A number of people have suggested this presidential election cycle that Donald Trump’s loyal supporters are like an Internet comments thread come to life. This week, veteran journalist Tim Rutten has further corroborated that theory.
In a blog post about Breitbart.com’s tangled relationship with the GOP candidate, Rutten, a former Los Angeles Times staffer, recalls how he first encountered the spirit that is animating the GOP caucus, primary and debate trail:
I began to discern the outlines of what’s come to be Trump’s base while writing a column on media for the Los Angeles Times. Interactivity was the era’s journalistic buzzword, so our email addresses were appended to the end of our pieces, as were comments from readers. I had worked an earlier stint writing a column in the early 90’s, when readers actually wrote letters in response to your work. This was during the run-up to the riots and tempers were hot, but even the least civil of those letters – a distinct minority – were nothing compared to the digital reactions I received for the later work.
One of the first things that struck me was how palpably angry much of the reaction was. Name-calling of a sort I hadn’t encountered since leaving the schoolyard was unrestrained. I noticed, in particular, that I no longer ever was mistaken; I always was a “liar.” Suspicions of conspiracy and unseen forces ran through the notes like a dark thread; I was accused of being in a league with everyone except, possibly, the Zambian Patriotic Front. I lost track of the emails that began, “You Jew bastard” and finally wearied of pointing out that I’m a Catholic.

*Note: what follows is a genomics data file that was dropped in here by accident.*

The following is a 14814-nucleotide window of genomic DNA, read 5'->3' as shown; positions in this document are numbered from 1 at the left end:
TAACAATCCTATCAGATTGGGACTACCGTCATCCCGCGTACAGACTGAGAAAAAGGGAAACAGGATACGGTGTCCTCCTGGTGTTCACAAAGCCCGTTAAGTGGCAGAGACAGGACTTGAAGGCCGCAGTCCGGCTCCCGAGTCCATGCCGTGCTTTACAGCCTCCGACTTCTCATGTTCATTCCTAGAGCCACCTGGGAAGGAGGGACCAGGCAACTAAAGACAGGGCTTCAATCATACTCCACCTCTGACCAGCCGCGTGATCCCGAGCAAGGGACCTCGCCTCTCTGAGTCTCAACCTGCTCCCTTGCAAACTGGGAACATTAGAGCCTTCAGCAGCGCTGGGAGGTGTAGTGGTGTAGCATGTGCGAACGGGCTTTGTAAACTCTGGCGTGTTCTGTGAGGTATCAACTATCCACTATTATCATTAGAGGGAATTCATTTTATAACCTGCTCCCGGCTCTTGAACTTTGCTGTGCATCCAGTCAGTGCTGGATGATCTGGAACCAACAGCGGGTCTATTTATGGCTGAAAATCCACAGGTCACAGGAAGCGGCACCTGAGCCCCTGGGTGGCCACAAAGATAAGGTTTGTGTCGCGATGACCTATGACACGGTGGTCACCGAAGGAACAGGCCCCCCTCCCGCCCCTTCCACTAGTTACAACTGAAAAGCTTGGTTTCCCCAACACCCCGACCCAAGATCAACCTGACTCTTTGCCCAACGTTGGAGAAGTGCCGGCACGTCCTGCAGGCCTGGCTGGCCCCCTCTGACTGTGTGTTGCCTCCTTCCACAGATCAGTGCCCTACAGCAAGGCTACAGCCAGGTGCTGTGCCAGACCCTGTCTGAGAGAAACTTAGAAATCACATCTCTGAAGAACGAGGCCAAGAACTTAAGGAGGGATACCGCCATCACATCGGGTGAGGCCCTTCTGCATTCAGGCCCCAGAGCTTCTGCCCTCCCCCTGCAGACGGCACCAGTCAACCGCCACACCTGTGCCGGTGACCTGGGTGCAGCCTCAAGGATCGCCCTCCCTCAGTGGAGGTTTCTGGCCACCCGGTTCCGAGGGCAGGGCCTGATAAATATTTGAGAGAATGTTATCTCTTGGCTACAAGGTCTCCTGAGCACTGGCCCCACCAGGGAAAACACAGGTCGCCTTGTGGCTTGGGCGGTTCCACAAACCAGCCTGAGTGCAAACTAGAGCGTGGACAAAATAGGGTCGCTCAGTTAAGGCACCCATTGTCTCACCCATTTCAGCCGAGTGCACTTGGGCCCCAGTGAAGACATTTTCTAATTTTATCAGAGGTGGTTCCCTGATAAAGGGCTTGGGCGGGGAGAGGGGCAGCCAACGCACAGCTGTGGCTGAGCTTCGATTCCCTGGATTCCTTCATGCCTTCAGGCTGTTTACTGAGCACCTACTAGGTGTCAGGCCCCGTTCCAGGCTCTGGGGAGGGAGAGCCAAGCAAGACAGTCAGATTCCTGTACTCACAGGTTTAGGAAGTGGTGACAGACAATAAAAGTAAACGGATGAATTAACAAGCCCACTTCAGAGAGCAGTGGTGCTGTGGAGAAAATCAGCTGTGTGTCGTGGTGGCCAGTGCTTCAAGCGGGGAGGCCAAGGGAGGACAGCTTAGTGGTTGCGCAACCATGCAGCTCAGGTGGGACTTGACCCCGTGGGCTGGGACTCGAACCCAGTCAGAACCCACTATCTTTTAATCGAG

Many on the hard right long had chaffed because on most of the major news organizations’ editorial pages they’d lost the arguments over the major economic, social and civil liberties issues. They lost on the merits, but found that impossible to accept. So, they began a ceaseless drumbeat about how the shortcomings of reportorial journalism all could be attributed to ideological bias. Repeated over and over, the label “liberal media” became the right’s preferred epithet — and repetition granted the fallacy a credibility unsupported by facts. We had entered the era in which we still find ourselves in which political argument is almost wholly in thrall to the culture of assertion.
The culture of assertion. Now fully fertilized by the corporate culture of cable news. We don’t normally excerpt as large a text block from cited articles as the one above, but we felt in this case the exception was justified.
Rutten was laid off from the L.A. Times in 2011. A few years later, at end of the November 2013 comedy sketch embedded below, Conan O’Brien with mock seriousness intoned: “That sketch was a comment on where we are as a society and, if we’re not careful, where we’re headed.’ You called it, Conan!
Image via: tim-rutten.com